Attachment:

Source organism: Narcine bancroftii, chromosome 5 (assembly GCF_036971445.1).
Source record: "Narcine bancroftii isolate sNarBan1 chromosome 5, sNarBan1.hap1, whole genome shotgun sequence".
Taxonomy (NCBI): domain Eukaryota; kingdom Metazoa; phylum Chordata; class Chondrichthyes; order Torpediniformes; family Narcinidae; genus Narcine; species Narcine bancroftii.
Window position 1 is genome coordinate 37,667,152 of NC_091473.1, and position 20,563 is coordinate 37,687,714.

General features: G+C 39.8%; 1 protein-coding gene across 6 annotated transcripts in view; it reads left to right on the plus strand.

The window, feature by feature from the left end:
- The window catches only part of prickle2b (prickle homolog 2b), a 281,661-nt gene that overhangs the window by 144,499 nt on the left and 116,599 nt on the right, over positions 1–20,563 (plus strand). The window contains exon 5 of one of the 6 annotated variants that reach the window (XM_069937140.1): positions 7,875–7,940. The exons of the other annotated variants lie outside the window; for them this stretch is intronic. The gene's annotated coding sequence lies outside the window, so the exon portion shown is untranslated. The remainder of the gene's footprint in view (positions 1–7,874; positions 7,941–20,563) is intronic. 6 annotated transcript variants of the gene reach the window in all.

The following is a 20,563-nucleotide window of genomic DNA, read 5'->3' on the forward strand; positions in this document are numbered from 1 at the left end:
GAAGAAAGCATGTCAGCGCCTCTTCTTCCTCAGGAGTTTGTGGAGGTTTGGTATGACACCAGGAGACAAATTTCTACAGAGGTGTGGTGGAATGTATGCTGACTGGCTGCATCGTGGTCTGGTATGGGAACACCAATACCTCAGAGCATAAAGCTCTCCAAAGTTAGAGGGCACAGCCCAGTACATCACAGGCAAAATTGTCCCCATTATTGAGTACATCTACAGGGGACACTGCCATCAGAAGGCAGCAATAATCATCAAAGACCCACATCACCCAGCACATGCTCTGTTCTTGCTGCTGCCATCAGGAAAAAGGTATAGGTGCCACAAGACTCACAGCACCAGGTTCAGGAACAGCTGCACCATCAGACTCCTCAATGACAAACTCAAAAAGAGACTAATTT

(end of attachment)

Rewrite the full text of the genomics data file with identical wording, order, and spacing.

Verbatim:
Source organism: Narcine bancroftii, chromosome 5 (assembly GCF_036971445.1).
Source record: "Narcine bancroftii isolate sNarBan1 chromosome 5, sNarBan1.hap1, whole genome shotgun sequence".
Taxonomy (NCBI): domain Eukaryota; kingdom Metazoa; phylum Chordata; class Chondrichthyes; order Torpediniformes; family Narcinidae; genus Narcine; species Narcine bancroftii.
Window position 1 is genome coordinate 37,667,152 of NC_091473.1, and position 20,563 is coordinate 37,687,714.

General features: G+C 39.8%; 1 protein-coding gene across 6 annotated transcripts in view; it reads left to right on the plus strand.

The window, feature by feature from the left end:
- The window catches only part of prickle2b (prickle homolog 2b), a 281,661-nt gene that overhangs the window by 144,499 nt on the left and 116,599 nt on the right, over positions 1–20,563 (plus strand). The window contains exon 5 of one of the 6 annotated variants that reach the window (XM_069937140.1): positions 7,875–7,940. The exons of the other annotated variants lie outside the window; for them this stretch is intronic. The gene's annotated coding sequence lies outside the window, so the exon portion shown is untranslated. The remainder of the gene's footprint in view (positions 1–7,874; positions 7,941–20,563) is intronic. 6 annotated transcript variants of the gene reach the window in all.

The following is a 20,563-nucleotide window of genomic DNA, read 5'->3' on the forward strand; positions in this document are numbered from 1 at the left end:
GAAGAAAGCATGTCAGCGCCTCTTCTTCCTCAGGAGTTTGTGGAGGTTTGGTATGACACCAGGAGACAAATTTCTACAGAGGTGTGGTGGAATGTATGCTGACTGGCTGCATCGTGGTCTGGTATGGGAACACCAATACCTCAGAGCATAAAGCTCTCCAAAGTTAGAGGGCACAGCCCAGTACATCACAGGCAAAATTGTCCCCATTATTGAGTACATCTACAGGGGACACTGCCATCAGAAGGCAGCAATAATCATCAAAGACCCACATCACCCAGCACATGCTCTGTTCTTGCTGCTGCCATCAGGAAAAAGGTATAGGTGCCACAAGACTCACAGCACCAGGTTCAGGAACAGCTGCACCATCAGACTCCTCAATGACAAACTCAAAAAGAGACTAATTT